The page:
Tackling top-of-funnel content is for the patient-minded who want to win the long game. It is not an overnight sprint to success but a slow and methodical climb to the top.
You have to think of top-of-funnel content as a loss leader. If you’re asking about conversions from top-of-funnel content, you’re asking the wrong question.
Try this: What’s the first brand that comes to mind when you think about integrating two applications together?
Was it Zapier?
Top-of-funnel content is how you build up momentum within a market and become the brand that comes to mind when people think about your industry.
The links that top-of-funnel content help attract will also make it easier to rank for the more conversion-focused phrases that fall lower in the funnel as well.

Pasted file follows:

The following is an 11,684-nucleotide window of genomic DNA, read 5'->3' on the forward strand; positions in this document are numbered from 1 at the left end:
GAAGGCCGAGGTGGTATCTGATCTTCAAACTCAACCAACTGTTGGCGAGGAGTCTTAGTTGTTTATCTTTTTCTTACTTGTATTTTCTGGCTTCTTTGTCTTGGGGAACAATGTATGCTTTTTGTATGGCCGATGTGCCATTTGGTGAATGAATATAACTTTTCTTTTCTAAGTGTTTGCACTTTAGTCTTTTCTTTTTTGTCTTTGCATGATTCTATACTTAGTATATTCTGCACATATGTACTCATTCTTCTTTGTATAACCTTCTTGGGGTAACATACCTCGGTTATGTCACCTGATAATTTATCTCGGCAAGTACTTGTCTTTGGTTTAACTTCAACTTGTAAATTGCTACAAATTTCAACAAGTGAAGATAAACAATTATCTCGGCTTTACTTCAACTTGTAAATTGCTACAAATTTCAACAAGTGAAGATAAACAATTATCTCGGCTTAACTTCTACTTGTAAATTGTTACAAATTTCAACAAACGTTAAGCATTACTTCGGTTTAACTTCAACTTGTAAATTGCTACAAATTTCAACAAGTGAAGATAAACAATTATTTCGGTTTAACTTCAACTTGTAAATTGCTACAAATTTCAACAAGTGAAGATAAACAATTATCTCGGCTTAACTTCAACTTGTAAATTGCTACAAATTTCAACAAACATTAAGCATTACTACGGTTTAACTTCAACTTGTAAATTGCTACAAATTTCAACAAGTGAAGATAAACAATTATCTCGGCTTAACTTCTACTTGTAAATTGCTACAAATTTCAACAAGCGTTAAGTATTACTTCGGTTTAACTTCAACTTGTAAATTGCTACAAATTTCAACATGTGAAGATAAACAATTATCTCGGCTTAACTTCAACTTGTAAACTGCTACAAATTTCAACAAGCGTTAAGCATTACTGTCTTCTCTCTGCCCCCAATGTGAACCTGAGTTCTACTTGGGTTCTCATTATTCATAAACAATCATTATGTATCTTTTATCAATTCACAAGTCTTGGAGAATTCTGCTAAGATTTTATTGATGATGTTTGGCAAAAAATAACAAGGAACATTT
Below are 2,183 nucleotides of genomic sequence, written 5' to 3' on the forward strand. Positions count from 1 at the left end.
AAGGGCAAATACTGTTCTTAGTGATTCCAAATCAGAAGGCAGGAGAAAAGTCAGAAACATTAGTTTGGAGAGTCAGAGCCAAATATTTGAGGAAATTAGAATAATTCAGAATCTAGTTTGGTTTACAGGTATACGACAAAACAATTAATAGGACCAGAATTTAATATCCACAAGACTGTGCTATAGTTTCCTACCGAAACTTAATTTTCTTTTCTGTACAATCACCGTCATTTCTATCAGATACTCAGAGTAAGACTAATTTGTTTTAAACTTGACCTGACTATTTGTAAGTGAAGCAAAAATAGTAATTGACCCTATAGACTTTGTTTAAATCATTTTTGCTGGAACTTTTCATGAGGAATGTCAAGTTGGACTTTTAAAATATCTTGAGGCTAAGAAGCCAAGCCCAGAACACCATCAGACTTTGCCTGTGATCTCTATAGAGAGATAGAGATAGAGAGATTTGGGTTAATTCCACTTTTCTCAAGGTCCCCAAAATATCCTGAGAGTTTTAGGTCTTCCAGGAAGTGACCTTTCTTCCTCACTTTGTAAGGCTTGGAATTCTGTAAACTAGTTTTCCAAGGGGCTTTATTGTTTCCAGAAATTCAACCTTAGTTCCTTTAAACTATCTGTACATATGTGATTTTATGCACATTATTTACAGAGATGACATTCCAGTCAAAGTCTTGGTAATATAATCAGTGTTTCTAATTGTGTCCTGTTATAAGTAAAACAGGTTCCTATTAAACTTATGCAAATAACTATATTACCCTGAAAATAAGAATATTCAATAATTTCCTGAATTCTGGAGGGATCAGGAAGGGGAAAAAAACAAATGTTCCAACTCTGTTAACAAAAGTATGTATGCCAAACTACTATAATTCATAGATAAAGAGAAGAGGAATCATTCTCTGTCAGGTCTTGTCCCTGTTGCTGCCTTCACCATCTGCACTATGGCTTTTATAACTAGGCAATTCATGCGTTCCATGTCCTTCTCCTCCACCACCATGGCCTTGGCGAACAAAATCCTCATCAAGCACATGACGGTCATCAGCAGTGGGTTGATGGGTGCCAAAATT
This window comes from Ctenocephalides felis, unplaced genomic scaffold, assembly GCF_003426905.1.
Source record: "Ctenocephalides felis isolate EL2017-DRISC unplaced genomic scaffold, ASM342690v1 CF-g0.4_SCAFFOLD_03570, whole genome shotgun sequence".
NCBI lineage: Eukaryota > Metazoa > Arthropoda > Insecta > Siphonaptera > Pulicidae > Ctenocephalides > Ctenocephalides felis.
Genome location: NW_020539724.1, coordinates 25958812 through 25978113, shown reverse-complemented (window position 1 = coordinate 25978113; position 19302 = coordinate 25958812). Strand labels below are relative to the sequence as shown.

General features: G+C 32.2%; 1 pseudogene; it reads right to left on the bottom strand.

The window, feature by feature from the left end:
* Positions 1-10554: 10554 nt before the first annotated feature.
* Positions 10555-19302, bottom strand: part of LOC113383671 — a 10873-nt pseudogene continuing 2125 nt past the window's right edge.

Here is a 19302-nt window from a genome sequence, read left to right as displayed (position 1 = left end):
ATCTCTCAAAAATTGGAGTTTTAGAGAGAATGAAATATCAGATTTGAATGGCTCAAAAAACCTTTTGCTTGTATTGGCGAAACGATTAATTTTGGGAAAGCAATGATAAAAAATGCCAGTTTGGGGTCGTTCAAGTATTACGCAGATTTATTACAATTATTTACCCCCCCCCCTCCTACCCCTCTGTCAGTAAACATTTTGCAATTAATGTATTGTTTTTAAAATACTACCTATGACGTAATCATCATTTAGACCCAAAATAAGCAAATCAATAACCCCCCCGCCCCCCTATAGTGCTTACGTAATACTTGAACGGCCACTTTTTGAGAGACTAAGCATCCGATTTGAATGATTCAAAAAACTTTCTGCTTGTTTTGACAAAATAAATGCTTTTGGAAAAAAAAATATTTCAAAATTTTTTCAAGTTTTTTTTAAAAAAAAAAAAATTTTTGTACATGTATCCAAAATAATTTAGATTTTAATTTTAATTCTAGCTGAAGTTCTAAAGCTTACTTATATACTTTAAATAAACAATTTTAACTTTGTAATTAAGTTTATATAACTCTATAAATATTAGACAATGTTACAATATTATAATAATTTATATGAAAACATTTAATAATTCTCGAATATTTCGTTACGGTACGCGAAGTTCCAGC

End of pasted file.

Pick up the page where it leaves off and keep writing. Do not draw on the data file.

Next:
That equity gets passed around throughout your site via internal links, helping SEO-driven content deliver compounding results over time.
When TOFU isn’t the Right Thing to Do
There are times when you shouldn’t focus on top-of-funnel content. If you’ve built up a large amount of TOFU traffic but struggle converting visitors into customers, more top-of-funnel content won’t help. It’ll make the problem worse.
Example: Asana & Scoro
Consider a company like Asana. Asana leads the pack in the G2 grid for project management software. They also get an estimated 2.1 million visitors from organic traffic per month (79% branded). They have a free plan for up to 15 users, something we all know helps increase sign-ups and to grow faster.